2. Employment Hindrance
To block victim's financial independence, abuser may prohibit them from working or sabotage their current job. Tactics can range from harassing the victim at their workplace to subjecting them to physical abuse before significant work-related events, leaving them unprepared and distracted, if they can make it to work at all.
According to a 2003 report by theCenters for Disease Control and Prevention (CDC), women in the U.S. lose nearly 8 million days of paid work annually due to violence inflicted by current or former partners.
Employment sabotage may coerce the victim into quitting their job, rendering them financially vulnerable and dependent on the abuser. The abuser may also obstruct the victim from seeking employment or attending job interviews.
3. Economic Exploitation
Among the most severe forms of financial abuse is economic exploitation. In these cases, the abuser deliberately wreaks havoc on the victim's financial resources and credit history. This can entail opening a line of credit under the victim's name without consent, refusing to pay bills in their name, or squandering jointly earned money.
Often, the victim has no access to their financial accounts, rendering them oblivious to these activities. Such behavior can devastate the victim's credit, making it challenging for them to secure financial products like credit cards, auto loans, or mortgages in the future. The victim might grapple with issues such as bankruptcies, tax liens, and accumulated bad debt.
4. Forced Debt
Another type of economic exploitation is coerced debt, in which the abuser forces the target to open credit lines or make financial transactions in their name. This is when threats of harm to the target or their children can be used as a bargaining chip.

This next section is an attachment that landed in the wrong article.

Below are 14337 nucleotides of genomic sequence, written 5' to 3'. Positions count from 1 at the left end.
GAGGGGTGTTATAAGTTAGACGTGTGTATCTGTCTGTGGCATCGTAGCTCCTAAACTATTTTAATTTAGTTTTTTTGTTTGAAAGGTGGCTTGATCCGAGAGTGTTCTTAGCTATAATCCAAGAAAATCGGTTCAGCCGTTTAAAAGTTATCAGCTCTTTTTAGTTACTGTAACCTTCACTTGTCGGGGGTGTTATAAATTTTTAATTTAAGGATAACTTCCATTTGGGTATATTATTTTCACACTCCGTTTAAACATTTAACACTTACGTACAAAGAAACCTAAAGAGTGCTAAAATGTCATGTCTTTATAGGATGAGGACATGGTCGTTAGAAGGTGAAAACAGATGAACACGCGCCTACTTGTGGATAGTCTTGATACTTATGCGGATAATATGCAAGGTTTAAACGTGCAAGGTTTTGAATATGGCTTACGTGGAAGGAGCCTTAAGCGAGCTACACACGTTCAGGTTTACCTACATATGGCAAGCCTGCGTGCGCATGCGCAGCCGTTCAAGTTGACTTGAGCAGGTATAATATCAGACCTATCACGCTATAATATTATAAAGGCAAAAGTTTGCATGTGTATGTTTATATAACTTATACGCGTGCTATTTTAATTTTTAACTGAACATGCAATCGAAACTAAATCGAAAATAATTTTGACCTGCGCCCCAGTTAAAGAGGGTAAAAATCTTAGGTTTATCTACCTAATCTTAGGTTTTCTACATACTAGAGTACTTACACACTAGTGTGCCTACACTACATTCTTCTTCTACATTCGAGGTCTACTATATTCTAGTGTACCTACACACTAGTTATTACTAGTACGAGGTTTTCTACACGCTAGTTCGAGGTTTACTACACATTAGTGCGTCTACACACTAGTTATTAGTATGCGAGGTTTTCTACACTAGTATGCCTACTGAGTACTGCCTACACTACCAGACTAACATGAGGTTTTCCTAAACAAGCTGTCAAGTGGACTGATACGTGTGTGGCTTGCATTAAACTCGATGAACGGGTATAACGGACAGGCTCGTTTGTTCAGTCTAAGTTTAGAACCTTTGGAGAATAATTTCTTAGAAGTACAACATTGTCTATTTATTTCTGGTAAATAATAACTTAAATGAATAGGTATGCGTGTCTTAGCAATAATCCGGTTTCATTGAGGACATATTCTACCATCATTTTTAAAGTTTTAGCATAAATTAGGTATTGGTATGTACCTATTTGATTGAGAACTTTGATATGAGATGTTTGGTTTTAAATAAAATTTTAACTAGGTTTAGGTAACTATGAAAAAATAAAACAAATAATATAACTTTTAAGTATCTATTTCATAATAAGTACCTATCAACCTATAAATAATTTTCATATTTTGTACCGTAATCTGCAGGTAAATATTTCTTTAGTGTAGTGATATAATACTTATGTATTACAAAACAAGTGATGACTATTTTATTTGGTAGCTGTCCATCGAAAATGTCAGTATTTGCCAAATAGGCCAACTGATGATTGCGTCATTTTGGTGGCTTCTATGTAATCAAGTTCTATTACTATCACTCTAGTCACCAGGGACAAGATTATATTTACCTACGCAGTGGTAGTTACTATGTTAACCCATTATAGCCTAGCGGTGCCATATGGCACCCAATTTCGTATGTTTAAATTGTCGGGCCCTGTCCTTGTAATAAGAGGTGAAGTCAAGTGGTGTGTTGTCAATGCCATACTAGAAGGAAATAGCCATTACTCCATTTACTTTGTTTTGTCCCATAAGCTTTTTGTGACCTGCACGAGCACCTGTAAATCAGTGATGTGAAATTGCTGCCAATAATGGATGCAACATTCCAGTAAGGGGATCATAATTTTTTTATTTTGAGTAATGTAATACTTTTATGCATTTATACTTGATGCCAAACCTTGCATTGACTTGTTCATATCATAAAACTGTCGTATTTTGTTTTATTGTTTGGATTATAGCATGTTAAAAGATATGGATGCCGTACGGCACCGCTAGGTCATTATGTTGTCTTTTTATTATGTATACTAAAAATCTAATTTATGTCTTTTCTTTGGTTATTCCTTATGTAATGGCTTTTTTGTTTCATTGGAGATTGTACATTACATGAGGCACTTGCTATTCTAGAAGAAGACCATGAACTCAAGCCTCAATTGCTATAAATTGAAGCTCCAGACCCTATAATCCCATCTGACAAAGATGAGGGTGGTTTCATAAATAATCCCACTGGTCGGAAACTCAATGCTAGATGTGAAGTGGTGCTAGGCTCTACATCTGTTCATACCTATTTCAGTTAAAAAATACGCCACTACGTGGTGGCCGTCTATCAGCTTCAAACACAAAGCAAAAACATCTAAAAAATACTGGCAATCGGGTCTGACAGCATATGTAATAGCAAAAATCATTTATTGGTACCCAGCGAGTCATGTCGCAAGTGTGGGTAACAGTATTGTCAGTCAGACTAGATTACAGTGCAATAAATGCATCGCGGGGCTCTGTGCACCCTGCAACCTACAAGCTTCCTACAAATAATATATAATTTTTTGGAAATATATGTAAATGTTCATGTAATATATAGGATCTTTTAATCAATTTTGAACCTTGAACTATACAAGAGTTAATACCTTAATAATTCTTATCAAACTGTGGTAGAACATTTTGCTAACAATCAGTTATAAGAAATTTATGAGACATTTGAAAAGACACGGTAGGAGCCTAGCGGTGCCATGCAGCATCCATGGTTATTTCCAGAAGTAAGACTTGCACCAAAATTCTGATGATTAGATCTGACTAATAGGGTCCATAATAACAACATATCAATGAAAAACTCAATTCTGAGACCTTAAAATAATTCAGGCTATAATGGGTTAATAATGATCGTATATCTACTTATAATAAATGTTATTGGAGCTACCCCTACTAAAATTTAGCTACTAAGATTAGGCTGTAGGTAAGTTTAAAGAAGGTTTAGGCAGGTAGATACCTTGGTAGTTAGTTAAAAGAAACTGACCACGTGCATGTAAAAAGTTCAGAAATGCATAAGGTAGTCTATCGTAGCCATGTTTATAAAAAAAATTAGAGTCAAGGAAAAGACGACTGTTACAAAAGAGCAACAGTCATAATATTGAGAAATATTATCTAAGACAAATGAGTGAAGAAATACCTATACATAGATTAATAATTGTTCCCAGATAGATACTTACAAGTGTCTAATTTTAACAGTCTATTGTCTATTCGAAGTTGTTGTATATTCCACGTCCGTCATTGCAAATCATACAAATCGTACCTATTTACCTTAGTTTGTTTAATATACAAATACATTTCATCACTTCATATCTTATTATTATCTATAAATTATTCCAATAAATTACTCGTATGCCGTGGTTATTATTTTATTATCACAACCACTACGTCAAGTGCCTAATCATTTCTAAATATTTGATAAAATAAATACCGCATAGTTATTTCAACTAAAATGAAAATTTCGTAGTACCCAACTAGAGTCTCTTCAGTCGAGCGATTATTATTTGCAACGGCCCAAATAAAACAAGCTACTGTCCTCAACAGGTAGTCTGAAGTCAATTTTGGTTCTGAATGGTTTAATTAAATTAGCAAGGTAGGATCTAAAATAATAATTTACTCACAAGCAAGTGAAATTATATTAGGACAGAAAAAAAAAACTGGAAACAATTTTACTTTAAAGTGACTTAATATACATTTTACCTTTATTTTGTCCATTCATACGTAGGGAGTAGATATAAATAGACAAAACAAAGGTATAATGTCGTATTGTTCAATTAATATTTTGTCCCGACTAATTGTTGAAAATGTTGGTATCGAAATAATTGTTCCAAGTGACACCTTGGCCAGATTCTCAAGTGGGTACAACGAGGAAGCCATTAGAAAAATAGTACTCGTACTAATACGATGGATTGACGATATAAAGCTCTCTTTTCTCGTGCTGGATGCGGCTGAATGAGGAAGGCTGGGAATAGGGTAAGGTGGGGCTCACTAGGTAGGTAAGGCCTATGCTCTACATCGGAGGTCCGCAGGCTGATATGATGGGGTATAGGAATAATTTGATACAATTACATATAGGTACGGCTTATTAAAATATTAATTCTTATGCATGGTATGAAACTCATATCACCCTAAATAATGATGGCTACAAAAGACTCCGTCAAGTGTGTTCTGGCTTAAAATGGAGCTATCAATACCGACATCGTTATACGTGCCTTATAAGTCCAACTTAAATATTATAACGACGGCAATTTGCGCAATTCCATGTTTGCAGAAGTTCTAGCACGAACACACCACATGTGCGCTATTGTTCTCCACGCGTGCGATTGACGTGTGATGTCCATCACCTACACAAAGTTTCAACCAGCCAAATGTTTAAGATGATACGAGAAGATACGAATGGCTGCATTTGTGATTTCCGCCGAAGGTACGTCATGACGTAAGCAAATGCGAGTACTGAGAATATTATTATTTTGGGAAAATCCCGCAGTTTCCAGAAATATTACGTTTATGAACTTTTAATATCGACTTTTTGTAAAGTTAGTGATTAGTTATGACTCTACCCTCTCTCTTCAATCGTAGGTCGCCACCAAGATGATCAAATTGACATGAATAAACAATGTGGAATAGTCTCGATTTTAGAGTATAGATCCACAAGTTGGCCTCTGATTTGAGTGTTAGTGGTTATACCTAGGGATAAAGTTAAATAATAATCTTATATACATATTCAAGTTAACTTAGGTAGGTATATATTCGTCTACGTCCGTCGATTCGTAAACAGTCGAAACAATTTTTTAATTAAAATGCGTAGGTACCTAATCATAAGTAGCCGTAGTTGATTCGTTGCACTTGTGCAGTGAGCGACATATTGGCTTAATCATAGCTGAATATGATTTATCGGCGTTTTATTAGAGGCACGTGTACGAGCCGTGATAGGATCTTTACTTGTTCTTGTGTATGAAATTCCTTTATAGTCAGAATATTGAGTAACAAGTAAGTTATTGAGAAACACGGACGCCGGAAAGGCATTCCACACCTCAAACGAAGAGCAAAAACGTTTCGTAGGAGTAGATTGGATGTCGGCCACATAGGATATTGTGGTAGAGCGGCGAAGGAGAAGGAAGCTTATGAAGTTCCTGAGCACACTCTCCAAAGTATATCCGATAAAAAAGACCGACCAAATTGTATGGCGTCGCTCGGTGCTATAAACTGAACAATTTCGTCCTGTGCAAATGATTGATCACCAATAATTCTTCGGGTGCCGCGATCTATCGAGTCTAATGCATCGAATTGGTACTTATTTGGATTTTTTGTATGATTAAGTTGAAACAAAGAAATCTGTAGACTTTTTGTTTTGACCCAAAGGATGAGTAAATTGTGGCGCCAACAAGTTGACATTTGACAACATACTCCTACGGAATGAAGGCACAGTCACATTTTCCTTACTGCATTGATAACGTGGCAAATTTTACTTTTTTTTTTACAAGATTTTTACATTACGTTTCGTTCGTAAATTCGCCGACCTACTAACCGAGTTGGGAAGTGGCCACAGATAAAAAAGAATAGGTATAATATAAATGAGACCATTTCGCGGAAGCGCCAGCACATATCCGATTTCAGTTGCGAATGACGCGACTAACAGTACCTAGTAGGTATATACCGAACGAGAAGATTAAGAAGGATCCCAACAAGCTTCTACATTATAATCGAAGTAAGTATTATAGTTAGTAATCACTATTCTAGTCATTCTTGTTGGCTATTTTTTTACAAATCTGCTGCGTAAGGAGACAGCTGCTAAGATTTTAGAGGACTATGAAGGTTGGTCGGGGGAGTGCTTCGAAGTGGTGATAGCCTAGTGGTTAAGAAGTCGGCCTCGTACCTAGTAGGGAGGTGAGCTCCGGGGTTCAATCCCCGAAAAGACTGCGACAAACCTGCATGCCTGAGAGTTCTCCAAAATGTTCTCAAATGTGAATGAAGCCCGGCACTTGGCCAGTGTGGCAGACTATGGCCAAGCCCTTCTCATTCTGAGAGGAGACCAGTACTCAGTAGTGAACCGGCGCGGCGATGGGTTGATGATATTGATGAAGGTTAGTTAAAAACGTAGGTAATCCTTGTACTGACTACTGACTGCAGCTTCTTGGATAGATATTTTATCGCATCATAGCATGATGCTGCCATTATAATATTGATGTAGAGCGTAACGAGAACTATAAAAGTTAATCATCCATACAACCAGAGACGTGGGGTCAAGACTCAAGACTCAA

Forcibly taking on debt is hard to prove and get back because it's hard to show that the victim did not agree to the transactions, especially when they happen online.
The National Consumer Law Center (NCLC)advises victims of coerced debt to file an identity theft report with the Federal Trade Commission and, if safe, with local law enforcement. Supporting documents such as letters from sexual assault counselors, domestic violence shelters, victim advocates, or healthcare providers can assist victims in their case.
HOW TO GET HELP
If you find yourself in a situation involving financial abuse, there are proactive measures you can take to safeguard yourself. While leaving the relationship is often the most effective solution, there are additional strategies available to protect yourself andseek assistance:
- Guard Your Personal Information: Get in touch with your bank and credit card company to request changes to your account details, including your PIN and access codes. Once these adjustments are made, refrain from sharing them with anyone else.
- Review Your Partner’s Personal Information: You can check your partner’s financial background withListing Locator. The primary purpose for this service is to help people learning about their partner’s online behavior, giving them numerous ways to catch a cheater.
- Prepare for the Future: There are things you can do to get ready for the future if you can't leave your abuser right away. You might want to open a new account and hide money there so your abuser can't get to it.
- Adams A.E.Measuring the Effects of Domestic Violence on Women’s Financial Well- Being
- University of Michigan. Stop Abuse.About Domestic Violence: Same-Sex Abuse
- Pennsylvania Coalition Against Domestic Violence.Financial Abuse
- National Domestic Violence Hotline.Men Can Be Victims of Abuse Too
- Howard M, Skipp A. Unequal, Trapped & Controlled:Women’s Experience of Financial Abuse and Potential Implications for Universal Credit. Women’s Aid